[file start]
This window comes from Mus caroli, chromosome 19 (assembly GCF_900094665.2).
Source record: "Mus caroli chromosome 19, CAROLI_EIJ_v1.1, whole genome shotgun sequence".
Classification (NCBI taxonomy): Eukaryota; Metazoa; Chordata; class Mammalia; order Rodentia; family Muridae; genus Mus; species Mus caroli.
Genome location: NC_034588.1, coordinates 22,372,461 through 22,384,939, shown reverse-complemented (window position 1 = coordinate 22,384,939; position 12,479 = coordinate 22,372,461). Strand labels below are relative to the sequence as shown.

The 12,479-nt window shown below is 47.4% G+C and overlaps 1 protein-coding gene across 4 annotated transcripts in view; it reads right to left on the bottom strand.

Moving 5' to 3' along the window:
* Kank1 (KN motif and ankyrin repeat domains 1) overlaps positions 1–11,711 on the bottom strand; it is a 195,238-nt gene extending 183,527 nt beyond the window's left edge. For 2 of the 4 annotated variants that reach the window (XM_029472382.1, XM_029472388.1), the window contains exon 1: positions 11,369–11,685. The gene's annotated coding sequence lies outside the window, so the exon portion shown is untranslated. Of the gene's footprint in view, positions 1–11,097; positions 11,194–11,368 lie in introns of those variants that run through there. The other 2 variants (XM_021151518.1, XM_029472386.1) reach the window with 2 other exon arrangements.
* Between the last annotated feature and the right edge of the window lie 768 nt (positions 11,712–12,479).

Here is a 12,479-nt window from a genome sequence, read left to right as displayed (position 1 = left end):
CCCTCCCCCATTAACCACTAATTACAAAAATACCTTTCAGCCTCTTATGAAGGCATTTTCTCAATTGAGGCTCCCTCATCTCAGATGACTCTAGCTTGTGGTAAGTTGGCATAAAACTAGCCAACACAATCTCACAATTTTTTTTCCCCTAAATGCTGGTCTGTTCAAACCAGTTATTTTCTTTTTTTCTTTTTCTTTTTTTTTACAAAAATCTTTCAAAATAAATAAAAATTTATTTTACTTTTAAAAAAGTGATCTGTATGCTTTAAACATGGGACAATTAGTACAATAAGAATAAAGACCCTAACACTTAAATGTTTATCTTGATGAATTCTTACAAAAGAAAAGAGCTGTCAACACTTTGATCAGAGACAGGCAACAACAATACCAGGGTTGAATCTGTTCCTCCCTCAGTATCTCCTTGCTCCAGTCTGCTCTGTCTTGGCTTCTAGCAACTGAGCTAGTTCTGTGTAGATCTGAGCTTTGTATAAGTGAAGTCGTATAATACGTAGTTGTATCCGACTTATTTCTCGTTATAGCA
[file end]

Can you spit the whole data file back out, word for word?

This window comes from Mus caroli, chromosome 19 (assembly GCF_900094665.2).
Source record: "Mus caroli chromosome 19, CAROLI_EIJ_v1.1, whole genome shotgun sequence".
Classification (NCBI taxonomy): Eukaryota; Metazoa; Chordata; class Mammalia; order Rodentia; family Muridae; genus Mus; species Mus caroli.
Genome location: NC_034588.1, coordinates 22,372,461 through 22,384,939, shown reverse-complemented (window position 1 = coordinate 22,384,939; position 12,479 = coordinate 22,372,461). Strand labels below are relative to the sequence as shown.

The 12,479-nt window shown below is 47.4% G+C and overlaps 1 protein-coding gene across 4 annotated transcripts in view; it reads right to left on the bottom strand.

Moving 5' to 3' along the window:
* Kank1 (KN motif and ankyrin repeat domains 1) overlaps positions 1–11,711 on the bottom strand; it is a 195,238-nt gene extending 183,527 nt beyond the window's left edge. For 2 of the 4 annotated variants that reach the window (XM_029472382.1, XM_029472388.1), the window contains exon 1: positions 11,369–11,685. The gene's annotated coding sequence lies outside the window, so the exon portion shown is untranslated. Of the gene's footprint in view, positions 1–11,097; positions 11,194–11,368 lie in introns of those variants that run through there. The other 2 variants (XM_021151518.1, XM_029472386.1) reach the window with 2 other exon arrangements.
* Between the last annotated feature and the right edge of the window lie 768 nt (positions 11,712–12,479).

Here is a 12,479-nt window from a genome sequence, read left to right as displayed (position 1 = left end):
CCCTCCCCCATTAACCACTAATTACAAAAATACCTTTCAGCCTCTTATGAAGGCATTTTCTCAATTGAGGCTCCCTCATCTCAGATGACTCTAGCTTGTGGTAAGTTGGCATAAAACTAGCCAACACAATCTCACAATTTTTTTTCCCCTAAATGCTGGTCTGTTCAAACCAGTTATTTTCTTTTTTTCTTTTTCTTTTTTTTTACAAAAATCTTTCAAAATAAATAAAAATTTATTTTACTTTTAAAAAAGTGATCTGTATGCTTTAAACATGGGACAATTAGTACAATAAGAATAAAGACCCTAACACTTAAATGTTTATCTTGATGAATTCTTACAAAAGAAAAGAGCTGTCAACACTTTGATCAGAGACAGGCAACAACAATACCAGGGTTGAATCTGTTCCTCCCTCAGTATCTCCTTGCTCCAGTCTGCTCTGTCTTGGCTTCTAGCAACTGAGCTAGTTCTGTGTAGATCTGAGCTTTGTATAAGTGAAGTCGTATAATACGTAGTTGTATCCGACTTATTTCTCGTTATAGCA